Normally, the bones of the skull are not joined at birth, allowing the head to grow evenly. In individuals with craniosynostosis, the sutures where the skull bones meet have closed, or close prematurely. As a result, the expanding skull bones grow abnormally, and the abnormal skull shape becomes more pronounced as the infant grows. The shape is dependent on which sutures have closed, and various abnormalities have specific names.
Acrocephaly, oxycephaly, turricephaly denote a pointed (high) head, caused by the premature closure of all sutures.
Brachycephaly denotes an abnormally short, squat skull, caused by the premature closure of the two coronal sutures, which cross the top front portion of the skull, width-wise.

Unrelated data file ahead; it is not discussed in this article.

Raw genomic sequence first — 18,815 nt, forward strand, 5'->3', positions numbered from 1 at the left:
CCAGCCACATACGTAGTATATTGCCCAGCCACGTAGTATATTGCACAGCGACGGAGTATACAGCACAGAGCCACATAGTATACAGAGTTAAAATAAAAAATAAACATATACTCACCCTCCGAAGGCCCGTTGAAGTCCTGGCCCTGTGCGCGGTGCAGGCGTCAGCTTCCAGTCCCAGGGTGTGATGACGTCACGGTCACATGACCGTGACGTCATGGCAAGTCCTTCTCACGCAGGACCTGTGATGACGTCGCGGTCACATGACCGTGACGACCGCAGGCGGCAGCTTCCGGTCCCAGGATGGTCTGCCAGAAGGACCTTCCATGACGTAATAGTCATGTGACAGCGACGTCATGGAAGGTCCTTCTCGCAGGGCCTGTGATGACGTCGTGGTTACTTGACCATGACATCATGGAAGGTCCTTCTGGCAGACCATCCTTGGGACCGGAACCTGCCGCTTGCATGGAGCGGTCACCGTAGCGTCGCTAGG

Dolichocephaly and scaphocephaly denote an abnormally long front-to-back distance of the skull, caused when the sagittal suture, which runs lengthwise along the top of the skull, is closed.
Plagiocephaly denotes a somewhat lopsided, asymmetric, pointed appearance, caused by premature closure of sutures that cross the top of the skull widthwise (coronal sutures in the front, lambdoidal sutures in the back), on only one side.
Trigonocephaly denotes a triangular shape at the top of the skull, caused by the closing of the metopic suture, which runs lengthwise along the top front of the skull, forward of the sagittal suture and anterior fontanelle (the "soft spot" at the top front portion of an infant's skull).